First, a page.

Members of the Penn State DuBois Human Development and Family Studies (HDFS) Club have made efforts to make the holidays brighter for some area residents. The club members packed up and delivered care packages on Thursday to four organizations that serve people in need, including people who are homeless, those going through a crisis, and youth being counseled at a residential youth center. Those organizations are Haven House in DuBois, Capsea in Ridgway, Pentz Run in DuBois, and Crossroads in DuBois and Punxsutawney.
"A lot of these organizations are non-profit and they may not be able to always get the things they need to keep them operating or to serve the people they help," said student club member Kasie Fields.
To help those organizations provide their clients with everyday services, the students sought donations of household items to make up the care packages. Those items include nonperishable food, personal hygiene products such as soap, shampoo, and toothpaste, paper products, cleaning supplies, and more. All told, the students collected more than $600 worth of items, which will benefit dozens of individuals through the four organizations served.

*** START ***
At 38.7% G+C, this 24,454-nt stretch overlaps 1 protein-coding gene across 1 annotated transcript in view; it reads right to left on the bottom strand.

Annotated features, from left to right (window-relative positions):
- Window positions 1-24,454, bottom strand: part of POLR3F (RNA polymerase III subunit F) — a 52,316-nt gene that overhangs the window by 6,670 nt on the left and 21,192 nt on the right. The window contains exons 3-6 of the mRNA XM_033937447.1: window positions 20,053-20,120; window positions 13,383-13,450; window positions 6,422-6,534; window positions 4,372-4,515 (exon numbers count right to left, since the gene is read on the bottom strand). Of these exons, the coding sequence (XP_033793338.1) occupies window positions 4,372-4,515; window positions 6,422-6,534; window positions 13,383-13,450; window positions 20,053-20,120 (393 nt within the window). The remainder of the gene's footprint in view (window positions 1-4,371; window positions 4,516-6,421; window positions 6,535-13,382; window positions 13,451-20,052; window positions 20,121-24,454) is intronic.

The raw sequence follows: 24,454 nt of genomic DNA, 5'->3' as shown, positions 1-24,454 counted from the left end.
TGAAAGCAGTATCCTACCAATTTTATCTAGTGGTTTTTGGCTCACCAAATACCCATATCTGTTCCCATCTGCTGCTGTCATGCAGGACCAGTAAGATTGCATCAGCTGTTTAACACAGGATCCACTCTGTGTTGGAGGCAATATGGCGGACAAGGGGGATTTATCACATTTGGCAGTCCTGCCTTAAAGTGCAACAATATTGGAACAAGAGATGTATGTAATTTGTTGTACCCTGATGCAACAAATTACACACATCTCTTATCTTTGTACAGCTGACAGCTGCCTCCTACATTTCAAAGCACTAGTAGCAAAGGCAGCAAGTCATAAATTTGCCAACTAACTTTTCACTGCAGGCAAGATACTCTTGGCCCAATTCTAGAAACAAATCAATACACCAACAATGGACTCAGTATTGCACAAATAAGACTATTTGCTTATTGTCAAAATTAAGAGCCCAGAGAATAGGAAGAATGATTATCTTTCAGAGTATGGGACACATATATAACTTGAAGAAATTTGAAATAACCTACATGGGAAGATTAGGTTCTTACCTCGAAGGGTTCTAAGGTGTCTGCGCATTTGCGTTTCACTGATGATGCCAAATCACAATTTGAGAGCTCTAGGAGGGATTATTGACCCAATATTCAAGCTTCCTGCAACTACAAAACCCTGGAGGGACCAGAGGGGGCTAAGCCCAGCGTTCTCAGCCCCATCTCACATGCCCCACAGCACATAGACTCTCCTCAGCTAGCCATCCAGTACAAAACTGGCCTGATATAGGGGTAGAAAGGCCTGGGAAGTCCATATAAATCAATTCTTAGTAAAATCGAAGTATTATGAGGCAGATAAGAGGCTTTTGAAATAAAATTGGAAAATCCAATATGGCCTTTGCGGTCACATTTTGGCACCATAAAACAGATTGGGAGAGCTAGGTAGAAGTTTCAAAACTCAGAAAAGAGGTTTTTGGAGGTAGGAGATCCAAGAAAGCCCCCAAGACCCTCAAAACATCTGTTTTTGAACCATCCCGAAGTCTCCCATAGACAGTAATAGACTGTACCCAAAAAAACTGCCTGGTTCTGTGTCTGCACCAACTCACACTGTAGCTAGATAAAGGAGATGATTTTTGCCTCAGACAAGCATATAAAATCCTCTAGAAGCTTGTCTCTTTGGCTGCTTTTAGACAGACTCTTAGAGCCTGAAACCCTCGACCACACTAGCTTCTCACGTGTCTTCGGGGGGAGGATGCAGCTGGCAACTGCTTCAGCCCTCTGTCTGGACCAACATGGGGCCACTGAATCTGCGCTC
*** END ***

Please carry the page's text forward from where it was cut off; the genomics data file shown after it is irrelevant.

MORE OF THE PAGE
"This is needed everywhere, not just in our area," Fields said. "This is our way to contribute to members of our community, especially around the holidays."
The impact the project has on students is close to home for HDFS majors. Students in this program are studying to enter careers in social work, as counselors for addiction treatment, behavioral health, and probation. In their careers, they likely will be involved with organizations and their clients such as the ones they have touched through this project.
"The students get to see why they are earning that degree. That they're making a difference and helping people," said Jessica Clontz, an HDFS instructor and advisor to the HDFS Club. "This is the second annual care package collection the club has done. We saw last year that there was a real need, so we made this an annual event because there was a real impact."
Clontz said the collection effort was something community members got behind, too. She said, "The community had a great response to this and to making donations. We're thankful for the support we got from the community."